SW Legal Educational Publishing

Willful Misconduct Not a Bar to Assumption of the Risk Defense
Description The high court of Georgia held that assumption of the risk is a valid defense that can be raised even in cases of intentional willful misconduct. The fact of intoxication does not change the legal standards applied to the parties involved.
Topic Torts
Key Words Willful Misconduct; Assumption of the Risk; Intoxication
C A S E   S U M M A R Y
Facts Two 17-year old boys, Muldovan and McEachern, were drinking and playing with a pistol at a party. Despite warnings from others to stop, they kept loading and unloading the gun, handing it back and forth, pointing it at each other, and pulling the trigger. One time, McEachern told Muldovan to pull the trigger; he did and killed McEachern. McEachern's parents sued Muldovan for negligence, intentional battery, and willful misconduct. The trial court granted Muldovan summary judgment, holding that McEachern assumed the risk of being killed; the fact of intoxication did not matter. The appeals court reversed, holding that assumption of the risk is not a defense in case of willful misconduct. Muldovan appealed.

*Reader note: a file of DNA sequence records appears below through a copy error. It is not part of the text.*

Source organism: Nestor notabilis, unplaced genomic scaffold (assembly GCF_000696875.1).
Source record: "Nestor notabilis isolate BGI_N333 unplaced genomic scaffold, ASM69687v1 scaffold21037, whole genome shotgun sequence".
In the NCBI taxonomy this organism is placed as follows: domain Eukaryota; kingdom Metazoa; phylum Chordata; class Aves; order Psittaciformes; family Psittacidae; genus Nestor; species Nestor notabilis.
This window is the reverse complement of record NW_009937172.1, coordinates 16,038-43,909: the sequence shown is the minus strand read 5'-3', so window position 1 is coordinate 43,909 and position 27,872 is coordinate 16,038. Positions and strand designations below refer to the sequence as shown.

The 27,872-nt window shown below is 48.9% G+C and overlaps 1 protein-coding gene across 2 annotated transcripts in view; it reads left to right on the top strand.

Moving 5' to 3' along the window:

Decision The Georgia high court reversed. "A voluntarily intoxicated person's acts will be evaluated by the same standard as a sober person's acts... The affirmative defense of assumption of the risk bars recovery when it is established that a plaintiff 'without coercion or circumstances, chooses a course of action with full knowledge of its dangers while exercising a free choice whether to engage in the act or not.' In Georgia, a defendant asserting an assumption of the risk defense must establish that the plaintiff (1) has actual knowledge of the danger; (2) understood and appreciated the risks associated with such danger; and (3) voluntarily exposed himself to those risks." Summary judgment for Muldovan.
Citation Muldovan v. McEachern, 523 S.E.2d 566 (Sup. Ct., Ga., 1999)

Back to Torts Listings

©1997-2001  South-Western, All Rights Reserved